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Clean Coal, Black Lungs

If we were to manage to remove every milligram of CO2 from coal plant emissions, coal would still be one of the most deadly substances on earth. In 1969, Congress passed the Coal Mine Health and Safety Act, which set coal-dust standards for mines designed to reduce the incidence of black lung disease in U.S. mines. Since that time, Republican adminstrations have fought to get government out of business and reduce the regulatory burden on industry. Regulators reduced inspections and monitoring, mines reduced their workforces, increased the length of work shifts, introduced machinery that creates more dust and increased production. Workers are cheap.

graphic from Wall Street Journal

Today, 9% of American miners with more than 25 years in the mines test positive for black lung disease. That number is up 5% from the 1990s. Incidence of the disease has been increasing for decades. According to the National Institute for Occupational Safety and Health,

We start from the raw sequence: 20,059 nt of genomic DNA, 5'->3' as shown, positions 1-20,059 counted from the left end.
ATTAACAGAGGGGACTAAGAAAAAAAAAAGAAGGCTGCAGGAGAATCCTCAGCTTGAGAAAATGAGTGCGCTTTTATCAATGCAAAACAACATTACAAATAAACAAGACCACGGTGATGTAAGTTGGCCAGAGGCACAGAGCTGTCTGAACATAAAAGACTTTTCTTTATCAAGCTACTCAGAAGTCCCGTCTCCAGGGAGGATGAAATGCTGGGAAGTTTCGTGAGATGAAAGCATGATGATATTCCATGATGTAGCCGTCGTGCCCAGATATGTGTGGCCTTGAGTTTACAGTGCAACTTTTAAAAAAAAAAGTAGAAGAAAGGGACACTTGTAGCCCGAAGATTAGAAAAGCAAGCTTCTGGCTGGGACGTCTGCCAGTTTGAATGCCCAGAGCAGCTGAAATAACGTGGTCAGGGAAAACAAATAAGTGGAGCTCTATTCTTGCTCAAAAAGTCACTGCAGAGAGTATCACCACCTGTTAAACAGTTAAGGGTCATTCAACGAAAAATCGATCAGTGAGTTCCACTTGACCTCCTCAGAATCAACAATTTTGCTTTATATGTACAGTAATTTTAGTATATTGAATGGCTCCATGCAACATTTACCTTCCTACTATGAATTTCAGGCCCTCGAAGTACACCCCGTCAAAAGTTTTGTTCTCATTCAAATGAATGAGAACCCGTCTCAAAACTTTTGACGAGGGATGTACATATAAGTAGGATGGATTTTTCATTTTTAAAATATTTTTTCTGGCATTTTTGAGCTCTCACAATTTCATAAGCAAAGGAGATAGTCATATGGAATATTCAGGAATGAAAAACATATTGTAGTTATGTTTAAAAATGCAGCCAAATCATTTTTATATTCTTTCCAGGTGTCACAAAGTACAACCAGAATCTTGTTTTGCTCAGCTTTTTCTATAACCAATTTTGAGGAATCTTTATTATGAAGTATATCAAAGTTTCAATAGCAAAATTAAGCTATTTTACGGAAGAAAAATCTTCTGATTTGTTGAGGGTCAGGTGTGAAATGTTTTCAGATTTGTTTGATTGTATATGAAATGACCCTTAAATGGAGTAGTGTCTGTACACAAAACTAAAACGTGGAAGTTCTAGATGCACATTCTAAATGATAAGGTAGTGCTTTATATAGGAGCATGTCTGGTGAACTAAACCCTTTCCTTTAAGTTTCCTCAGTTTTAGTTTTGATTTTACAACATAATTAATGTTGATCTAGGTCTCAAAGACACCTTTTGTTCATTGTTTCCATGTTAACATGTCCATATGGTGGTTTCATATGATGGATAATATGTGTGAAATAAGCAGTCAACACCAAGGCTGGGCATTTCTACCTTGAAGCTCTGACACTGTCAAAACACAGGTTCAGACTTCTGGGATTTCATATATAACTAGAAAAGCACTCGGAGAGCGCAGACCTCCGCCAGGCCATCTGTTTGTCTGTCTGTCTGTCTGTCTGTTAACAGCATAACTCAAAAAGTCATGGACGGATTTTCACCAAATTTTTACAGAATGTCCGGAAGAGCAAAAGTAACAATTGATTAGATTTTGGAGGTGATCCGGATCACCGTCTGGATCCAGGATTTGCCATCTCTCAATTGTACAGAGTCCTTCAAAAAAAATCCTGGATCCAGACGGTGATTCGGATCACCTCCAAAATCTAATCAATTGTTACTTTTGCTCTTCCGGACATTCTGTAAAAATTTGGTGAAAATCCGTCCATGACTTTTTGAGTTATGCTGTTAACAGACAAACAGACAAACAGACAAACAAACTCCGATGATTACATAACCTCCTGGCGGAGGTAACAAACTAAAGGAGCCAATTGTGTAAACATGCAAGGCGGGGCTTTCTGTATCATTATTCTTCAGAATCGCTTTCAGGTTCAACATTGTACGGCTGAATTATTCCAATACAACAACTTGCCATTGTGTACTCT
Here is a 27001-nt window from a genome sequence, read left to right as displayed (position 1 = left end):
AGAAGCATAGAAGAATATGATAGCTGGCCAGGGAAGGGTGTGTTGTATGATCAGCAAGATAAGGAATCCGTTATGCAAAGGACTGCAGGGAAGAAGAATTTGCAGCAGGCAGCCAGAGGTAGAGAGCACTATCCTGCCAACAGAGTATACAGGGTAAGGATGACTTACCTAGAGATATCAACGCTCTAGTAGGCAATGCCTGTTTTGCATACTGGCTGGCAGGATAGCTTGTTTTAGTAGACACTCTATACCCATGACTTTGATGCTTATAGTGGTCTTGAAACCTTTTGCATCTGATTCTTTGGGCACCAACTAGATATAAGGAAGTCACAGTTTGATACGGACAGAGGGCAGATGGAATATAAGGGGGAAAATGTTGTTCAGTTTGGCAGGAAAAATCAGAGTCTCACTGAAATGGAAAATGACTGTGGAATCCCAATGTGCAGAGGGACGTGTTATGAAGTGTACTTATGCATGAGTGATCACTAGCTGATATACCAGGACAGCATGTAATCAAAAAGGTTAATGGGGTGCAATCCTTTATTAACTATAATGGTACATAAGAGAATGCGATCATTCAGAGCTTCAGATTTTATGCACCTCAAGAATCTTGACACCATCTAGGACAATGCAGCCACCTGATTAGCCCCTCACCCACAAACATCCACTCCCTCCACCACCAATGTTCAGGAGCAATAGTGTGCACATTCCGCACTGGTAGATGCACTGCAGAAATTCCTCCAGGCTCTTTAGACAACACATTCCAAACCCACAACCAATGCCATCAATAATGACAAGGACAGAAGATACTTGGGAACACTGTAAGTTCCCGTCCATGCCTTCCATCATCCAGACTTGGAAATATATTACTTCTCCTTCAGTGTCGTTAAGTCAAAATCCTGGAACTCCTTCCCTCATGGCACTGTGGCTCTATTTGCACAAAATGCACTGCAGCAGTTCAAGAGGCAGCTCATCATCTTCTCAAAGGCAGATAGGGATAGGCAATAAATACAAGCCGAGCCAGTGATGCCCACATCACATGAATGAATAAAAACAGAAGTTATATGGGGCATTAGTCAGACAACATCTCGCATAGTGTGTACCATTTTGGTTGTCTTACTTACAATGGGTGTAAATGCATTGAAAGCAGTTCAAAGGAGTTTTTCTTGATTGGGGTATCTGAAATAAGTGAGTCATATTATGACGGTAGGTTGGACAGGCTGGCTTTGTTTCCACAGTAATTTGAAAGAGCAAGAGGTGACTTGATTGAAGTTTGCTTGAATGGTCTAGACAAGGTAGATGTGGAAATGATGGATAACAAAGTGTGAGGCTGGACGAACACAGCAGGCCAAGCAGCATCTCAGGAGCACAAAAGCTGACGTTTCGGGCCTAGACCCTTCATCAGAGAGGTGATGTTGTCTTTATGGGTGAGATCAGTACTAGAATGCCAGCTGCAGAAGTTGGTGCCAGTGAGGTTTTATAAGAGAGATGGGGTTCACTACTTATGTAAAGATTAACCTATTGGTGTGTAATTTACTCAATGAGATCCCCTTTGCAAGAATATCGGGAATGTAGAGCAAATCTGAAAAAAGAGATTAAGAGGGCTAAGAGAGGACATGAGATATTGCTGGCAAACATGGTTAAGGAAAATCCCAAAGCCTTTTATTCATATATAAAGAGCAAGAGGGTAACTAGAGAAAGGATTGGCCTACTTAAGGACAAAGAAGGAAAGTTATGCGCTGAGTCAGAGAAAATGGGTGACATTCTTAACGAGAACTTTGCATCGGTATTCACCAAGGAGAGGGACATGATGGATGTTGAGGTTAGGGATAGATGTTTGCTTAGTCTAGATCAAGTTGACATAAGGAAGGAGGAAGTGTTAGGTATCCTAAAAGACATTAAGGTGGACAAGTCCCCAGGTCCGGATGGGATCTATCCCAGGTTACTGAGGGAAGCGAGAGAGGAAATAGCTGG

Black lung accounts for more deaths than do mine accidents, including explosions and cave-ins. More than 10,000 miners have died from the disease during the past decade, compared with fewer than 400 from mine accidents.

The federal government has paid out more than $44 billion in compensation for miners totally disabled by black lung since 1970, according to the Labor Department’s Office of Workers’ Compensation Programs.

No matter how many billions of dollars the federal government pumps into cleaning up the image of Big Coal and chasing the fantasy of CCS, coal is an environmental nightmare and a vicious killer.

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Remembering the Kingston, Tenn., coal-ash disaster

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